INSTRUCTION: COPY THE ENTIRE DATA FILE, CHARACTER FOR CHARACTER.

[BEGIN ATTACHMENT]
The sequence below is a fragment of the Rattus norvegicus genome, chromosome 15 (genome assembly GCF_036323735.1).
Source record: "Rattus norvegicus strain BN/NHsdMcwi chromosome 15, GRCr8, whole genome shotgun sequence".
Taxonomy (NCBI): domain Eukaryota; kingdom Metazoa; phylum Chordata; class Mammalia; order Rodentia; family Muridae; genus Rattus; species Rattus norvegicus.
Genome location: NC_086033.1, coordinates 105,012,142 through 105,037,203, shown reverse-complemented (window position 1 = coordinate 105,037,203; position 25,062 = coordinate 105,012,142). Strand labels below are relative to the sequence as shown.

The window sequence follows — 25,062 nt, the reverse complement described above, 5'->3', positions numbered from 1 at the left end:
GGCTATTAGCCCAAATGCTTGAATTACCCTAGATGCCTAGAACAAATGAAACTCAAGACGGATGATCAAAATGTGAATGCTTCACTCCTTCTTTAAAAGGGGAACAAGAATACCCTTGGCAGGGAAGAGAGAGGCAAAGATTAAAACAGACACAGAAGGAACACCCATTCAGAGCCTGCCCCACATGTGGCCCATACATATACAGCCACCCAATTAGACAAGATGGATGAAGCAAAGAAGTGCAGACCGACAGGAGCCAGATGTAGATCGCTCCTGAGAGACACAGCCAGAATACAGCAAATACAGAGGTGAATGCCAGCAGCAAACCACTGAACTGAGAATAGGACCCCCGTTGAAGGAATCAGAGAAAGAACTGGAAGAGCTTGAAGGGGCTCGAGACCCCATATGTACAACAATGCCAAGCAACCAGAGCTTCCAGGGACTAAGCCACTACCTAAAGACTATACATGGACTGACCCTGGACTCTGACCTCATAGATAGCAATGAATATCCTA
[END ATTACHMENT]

The sequence below is a fragment of the Rattus norvegicus genome, chromosome 15 (genome assembly GCF_036323735.1).
Source record: "Rattus norvegicus strain BN/NHsdMcwi chromosome 15, GRCr8, whole genome shotgun sequence".
Taxonomy (NCBI): domain Eukaryota; kingdom Metazoa; phylum Chordata; class Mammalia; order Rodentia; family Muridae; genus Rattus; species Rattus norvegicus.
Genome location: NC_086033.1, coordinates 105,012,142 through 105,037,203, shown reverse-complemented (window position 1 = coordinate 105,037,203; position 25,062 = coordinate 105,012,142). Strand labels below are relative to the sequence as shown.

The window sequence follows — 25,062 nt, the reverse complement described above, 5'->3', positions numbered from 1 at the left end:
GGCTATTAGCCCAAATGCTTGAATTACCCTAGATGCCTAGAACAAATGAAACTCAAGACGGATGATCAAAATGTGAATGCTTCACTCCTTCTTTAAAAGGGGAACAAGAATACCCTTGGCAGGGAAGAGAGAGGCAAAGATTAAAACAGACACAGAAGGAACACCCATTCAGAGCCTGCCCCACATGTGGCCCATACATATACAGCCACCCAATTAGACAAGATGGATGAAGCAAAGAAGTGCAGACCGACAGGAGCCAGATGTAGATCGCTCCTGAGAGACACAGCCAGAATACAGCAAATACAGAGGTGAATGCCAGCAGCAAACCACTGAACTGAGAATAGGACCCCCGTTGAAGGAATCAGAGAAAGAACTGGAAGAGCTTGAAGGGGCTCGAGACCCCATATGTACAACAATGCCAAGCAACCAGAGCTTCCAGGGACTAAGCCACTACCTAAAGACTATACATGGACTGACCCTGGACTCTGACCTCATAGATAGCAATGAATATCCTA